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Parashat Kedoshim: Complementing One Another - Weekly Parasha Insights by Rabbi Eli Mansour

The Torah in Parashat Kedoshim presents a large number of Misvot, covering a very wide range of topics. This Parasha begins with G-d instructing Moshe to present these commands "El Kol Adat Beneh Yisrael" – "to the entire congregation of the Children of Israel." Rashi, based on the Midrash, explains this to mean that this section was given "Be’hak’hel" – at an assembly of the entire nation. These laws needed to be presented to everyone all together, because, Rashi explains, "Rob Gufeh Torah Teluyin Bah" – loosely translated, this section contains most of the essential principles of the Torah.

We might, however, suggest a deeper interpretation of Rashi’s comment.

The Gemara in Masechet Hulin (7) states: "Yisrael are all holy. There are those who want but do not have, and there are those who have but do not want." Some people yearn to perform Misvot and dispense kindness, but lack the resources to do so, whereas other have the resources, but lack the desire.

Surprisingly, the Gemara introduces this observation by stating, "Kol Yisrael Kedoshim" – all Jews are holy. How could the Gemara make such a comment before noting that there are those among us who have the ability to perform Misvot but do not? How can they also be holy?

Tosafot explain that the people mentioned by the Gemara do not want to give, but because they are ashamed, they bring the needy into their homes and feed them. Therefore, even they are "holy," because they give charity, albeit for less than pure motives.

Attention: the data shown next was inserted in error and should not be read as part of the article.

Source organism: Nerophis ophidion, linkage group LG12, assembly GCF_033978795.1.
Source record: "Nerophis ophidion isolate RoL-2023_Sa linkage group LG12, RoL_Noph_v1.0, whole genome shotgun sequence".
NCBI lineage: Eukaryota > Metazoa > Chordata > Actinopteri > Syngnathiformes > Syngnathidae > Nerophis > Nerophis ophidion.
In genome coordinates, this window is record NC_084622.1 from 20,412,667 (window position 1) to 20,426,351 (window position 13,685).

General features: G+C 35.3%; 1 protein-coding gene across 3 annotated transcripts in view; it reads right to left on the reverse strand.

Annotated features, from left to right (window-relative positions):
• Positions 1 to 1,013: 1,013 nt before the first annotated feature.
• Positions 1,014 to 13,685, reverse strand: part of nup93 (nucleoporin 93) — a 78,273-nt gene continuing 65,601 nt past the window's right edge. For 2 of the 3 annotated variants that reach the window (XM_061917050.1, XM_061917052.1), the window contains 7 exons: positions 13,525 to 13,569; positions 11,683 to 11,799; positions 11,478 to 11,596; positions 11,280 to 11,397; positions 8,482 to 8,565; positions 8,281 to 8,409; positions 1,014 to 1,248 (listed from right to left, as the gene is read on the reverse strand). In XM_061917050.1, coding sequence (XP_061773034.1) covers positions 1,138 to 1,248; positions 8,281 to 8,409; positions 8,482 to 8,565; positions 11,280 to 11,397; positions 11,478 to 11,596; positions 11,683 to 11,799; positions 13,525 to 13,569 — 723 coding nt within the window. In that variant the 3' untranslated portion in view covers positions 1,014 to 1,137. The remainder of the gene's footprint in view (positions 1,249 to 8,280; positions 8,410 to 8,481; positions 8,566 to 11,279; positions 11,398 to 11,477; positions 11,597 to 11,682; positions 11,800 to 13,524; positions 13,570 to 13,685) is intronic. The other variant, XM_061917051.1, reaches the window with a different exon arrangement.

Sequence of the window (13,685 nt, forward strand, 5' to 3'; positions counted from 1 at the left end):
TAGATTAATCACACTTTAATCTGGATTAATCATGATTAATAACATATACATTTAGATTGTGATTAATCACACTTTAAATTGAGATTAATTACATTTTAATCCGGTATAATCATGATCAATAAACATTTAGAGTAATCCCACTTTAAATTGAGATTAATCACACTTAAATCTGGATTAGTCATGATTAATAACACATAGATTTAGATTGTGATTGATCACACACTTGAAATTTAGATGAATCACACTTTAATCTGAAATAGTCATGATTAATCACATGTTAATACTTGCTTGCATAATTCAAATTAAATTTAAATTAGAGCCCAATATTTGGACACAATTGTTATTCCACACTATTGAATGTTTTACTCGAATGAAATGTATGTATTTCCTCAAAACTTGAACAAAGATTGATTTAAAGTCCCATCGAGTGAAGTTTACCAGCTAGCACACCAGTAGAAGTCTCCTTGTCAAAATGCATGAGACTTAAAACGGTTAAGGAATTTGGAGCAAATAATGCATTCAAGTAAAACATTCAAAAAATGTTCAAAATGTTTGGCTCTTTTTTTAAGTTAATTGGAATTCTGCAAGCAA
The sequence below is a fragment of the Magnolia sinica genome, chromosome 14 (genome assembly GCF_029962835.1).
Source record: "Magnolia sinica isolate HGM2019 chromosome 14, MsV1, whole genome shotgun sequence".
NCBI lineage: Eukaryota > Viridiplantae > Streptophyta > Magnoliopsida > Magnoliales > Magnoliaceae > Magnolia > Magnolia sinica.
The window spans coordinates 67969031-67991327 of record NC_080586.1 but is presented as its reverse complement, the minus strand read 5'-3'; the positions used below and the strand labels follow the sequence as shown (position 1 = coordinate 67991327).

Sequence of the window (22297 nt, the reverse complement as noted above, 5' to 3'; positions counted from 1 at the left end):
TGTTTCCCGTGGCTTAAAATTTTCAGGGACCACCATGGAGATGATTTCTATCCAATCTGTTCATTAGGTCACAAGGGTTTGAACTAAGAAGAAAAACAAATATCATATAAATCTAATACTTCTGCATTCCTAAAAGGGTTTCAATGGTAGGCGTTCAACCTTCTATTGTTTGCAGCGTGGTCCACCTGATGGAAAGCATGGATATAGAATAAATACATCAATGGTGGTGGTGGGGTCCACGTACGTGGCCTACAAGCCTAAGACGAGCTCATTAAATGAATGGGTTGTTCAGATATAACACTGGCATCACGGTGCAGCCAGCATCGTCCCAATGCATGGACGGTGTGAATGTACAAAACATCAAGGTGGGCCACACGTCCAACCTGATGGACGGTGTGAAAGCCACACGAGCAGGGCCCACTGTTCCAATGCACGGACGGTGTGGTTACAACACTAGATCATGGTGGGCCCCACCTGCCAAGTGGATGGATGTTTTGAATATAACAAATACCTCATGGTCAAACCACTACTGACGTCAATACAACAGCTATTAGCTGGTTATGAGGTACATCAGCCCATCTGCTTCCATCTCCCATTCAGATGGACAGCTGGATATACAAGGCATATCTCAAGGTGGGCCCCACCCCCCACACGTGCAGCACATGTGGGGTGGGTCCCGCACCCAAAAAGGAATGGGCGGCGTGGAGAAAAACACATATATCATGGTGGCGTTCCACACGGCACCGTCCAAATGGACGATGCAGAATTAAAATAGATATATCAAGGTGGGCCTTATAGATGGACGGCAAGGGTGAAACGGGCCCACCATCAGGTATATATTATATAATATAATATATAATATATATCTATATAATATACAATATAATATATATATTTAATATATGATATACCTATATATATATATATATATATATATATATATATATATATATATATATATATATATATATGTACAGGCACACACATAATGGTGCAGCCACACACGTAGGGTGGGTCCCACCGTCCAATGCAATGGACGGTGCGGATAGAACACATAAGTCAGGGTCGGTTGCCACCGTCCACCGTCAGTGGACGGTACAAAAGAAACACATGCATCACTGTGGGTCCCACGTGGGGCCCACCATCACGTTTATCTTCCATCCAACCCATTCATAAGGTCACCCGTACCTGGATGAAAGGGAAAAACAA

The Slonimer Rebbe (Rav Shalom Noah Berezovsky, 1911-2000) explains the Gemara differently. He writes that for a Misva to be complete, it must be performed to perfection, and also accompanied by a genuine desire to serve G-d. Very often, however, people have only one without the other. Some people have the sincere desire to perform Misvot, but are unable to perform them properly, whereas others have the ability to perform Misvot, and indeed perform Misvot, but without zeal and passion for Misvot. The Slonimer Rebbe observed that in the generation of the Holocaust, there were Jews who desperately wanted to perform Misvot, but were unable to do so. They wanted so badly to eat Masa, eat in a Sukka, light Hanukah candles, wear Tefillin, and so on, but were denied these opportunities. In the generations after the Holocaust, the opposite is true. We have the opportunity to perform Misvot, and we do perform Misvot, but we lack the kind of desire and passion that Misvot deserve.

The Slonimer Rebbe proceeded to teach that when we come together in heart and spirit with the previous generations, we form complete Misvot. Our practical observance of the Misvot combines with the desire and yearning for Misvot felt by our predecessors, and then we all together are credited with the performance of perfect Misvot.

With this in mind, we could perhaps suggest an explanation of Rashi’s comment regarding Parashat Kedoshim. Rashi writes that this Parasha contains "Rob Gufeh Torah" – many Misva actions which must be performed. The word "Guf" ("body") refers to bodily actions, and thus Rashi speaks here of the practical aspect of Misvot. In order for these actions to be complete, they need the required emotion and feeling, which not everyone is capable of experiencing. And therefore, this Parasha had to be taught "Be’hak’hel," with everyone together. Hashem wanted to show the people that they need to come together in order to complement one another, such that each person contributes his or her portion. Some will be able to perform the actions, while others will be unable to perform the actions, but will be able to supply the thoughts and feelings.

We are all different. We each have very different strengths, weaknesses, skills, resources and limitations. When we harmoniously blend together, with mutual respect and unity, we complement one another and are then able to create the kind of perfect, sacred nation that we are to create. Let us strive to get along with and respect all our fellow Jews, even those who are very different from us, so we complement one another and together become the nation that Hashem wants us to be.

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